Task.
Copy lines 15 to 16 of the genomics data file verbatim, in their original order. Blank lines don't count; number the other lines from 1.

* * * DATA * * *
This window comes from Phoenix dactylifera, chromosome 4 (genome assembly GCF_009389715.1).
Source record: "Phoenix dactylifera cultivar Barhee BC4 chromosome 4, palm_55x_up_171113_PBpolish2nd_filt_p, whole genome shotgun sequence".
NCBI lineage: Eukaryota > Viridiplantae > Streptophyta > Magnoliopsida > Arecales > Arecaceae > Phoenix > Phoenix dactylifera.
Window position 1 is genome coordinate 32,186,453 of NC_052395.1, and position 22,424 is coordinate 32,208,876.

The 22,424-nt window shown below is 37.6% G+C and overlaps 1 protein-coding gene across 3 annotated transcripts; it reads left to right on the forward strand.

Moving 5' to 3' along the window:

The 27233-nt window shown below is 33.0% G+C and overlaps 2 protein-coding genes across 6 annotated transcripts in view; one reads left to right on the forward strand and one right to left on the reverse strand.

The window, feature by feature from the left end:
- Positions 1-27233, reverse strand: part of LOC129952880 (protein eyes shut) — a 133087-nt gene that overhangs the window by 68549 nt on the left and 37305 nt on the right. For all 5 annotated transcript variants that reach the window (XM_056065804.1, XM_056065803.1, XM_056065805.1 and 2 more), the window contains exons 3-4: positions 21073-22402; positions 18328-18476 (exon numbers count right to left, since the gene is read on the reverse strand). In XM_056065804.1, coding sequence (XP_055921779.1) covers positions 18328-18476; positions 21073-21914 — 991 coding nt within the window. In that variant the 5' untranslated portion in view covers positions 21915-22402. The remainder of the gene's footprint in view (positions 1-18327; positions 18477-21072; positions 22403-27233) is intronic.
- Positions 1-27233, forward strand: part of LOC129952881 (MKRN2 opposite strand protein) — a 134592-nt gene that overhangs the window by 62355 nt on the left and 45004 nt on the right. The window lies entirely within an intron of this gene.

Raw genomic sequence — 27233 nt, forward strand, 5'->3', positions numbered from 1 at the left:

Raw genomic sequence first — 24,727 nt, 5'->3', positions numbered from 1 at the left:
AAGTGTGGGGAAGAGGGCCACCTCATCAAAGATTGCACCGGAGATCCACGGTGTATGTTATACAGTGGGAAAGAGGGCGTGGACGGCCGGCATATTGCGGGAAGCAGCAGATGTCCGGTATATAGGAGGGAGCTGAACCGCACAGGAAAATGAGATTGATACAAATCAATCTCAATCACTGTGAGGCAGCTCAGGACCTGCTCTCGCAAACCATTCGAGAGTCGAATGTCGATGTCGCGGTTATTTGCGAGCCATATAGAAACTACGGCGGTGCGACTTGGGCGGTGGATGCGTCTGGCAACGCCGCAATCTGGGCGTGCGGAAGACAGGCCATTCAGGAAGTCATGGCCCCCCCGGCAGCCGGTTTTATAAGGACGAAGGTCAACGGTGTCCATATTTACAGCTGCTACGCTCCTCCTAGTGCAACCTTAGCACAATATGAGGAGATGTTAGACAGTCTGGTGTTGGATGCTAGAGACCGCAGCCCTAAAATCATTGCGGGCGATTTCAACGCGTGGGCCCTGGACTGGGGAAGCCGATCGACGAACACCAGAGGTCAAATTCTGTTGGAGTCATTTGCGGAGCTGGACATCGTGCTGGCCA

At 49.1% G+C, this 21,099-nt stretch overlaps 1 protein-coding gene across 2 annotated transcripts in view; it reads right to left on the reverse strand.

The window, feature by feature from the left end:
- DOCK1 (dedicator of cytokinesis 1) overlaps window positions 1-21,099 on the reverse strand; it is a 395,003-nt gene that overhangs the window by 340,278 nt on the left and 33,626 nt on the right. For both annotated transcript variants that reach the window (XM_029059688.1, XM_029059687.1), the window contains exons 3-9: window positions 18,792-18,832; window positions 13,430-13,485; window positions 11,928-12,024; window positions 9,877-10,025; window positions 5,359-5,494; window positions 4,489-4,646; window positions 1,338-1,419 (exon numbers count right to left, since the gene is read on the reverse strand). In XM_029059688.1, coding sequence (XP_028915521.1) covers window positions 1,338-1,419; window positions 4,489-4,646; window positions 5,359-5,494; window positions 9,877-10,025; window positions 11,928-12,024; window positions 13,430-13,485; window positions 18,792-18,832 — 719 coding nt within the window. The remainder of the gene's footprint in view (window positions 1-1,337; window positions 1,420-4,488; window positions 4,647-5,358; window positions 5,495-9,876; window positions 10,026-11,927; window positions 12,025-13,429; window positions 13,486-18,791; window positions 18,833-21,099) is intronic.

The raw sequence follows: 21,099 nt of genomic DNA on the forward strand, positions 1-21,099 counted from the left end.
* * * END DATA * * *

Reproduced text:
The window, feature by feature from the left end:
- DOCK1 (dedicator of cytokinesis 1) overlaps window positions 1-21,099 on the reverse strand; it is a 395,003-nt gene that overhangs the window by 340,278 nt on the left and 33,626 nt on the right. For both annotated transcript variants that reach the window (XM_029059688.1, XM_029059687.1), the window contains exons 3-9: window positions 18,792-18,832; window positions 13,430-13,485; window positions 11,928-12,024; window positions 9,877-10,025; window positions 5,359-5,494; window positions 4,489-4,646; window positions 1,338-1,419 (exon numbers count right to left, since the gene is read on the reverse strand). In XM_029059688.1, coding sequence (XP_028915521.1) covers window positions 1,338-1,419; window positions 4,489-4,646; window positions 5,359-5,494; window positions 9,877-10,025; window positions 11,928-12,024; window positions 13,430-13,485; window positions 18,792-18,832 — 719 coding nt within the window. The remainder of the gene's footprint in view (window positions 1-1,337; window positions 1,420-4,488; window positions 4,647-5,358; window positions 5,495-9,876; window positions 10,026-11,927; window positions 12,025-13,429; window positions 13,486-18,791; window positions 18,833-21,099) is intronic.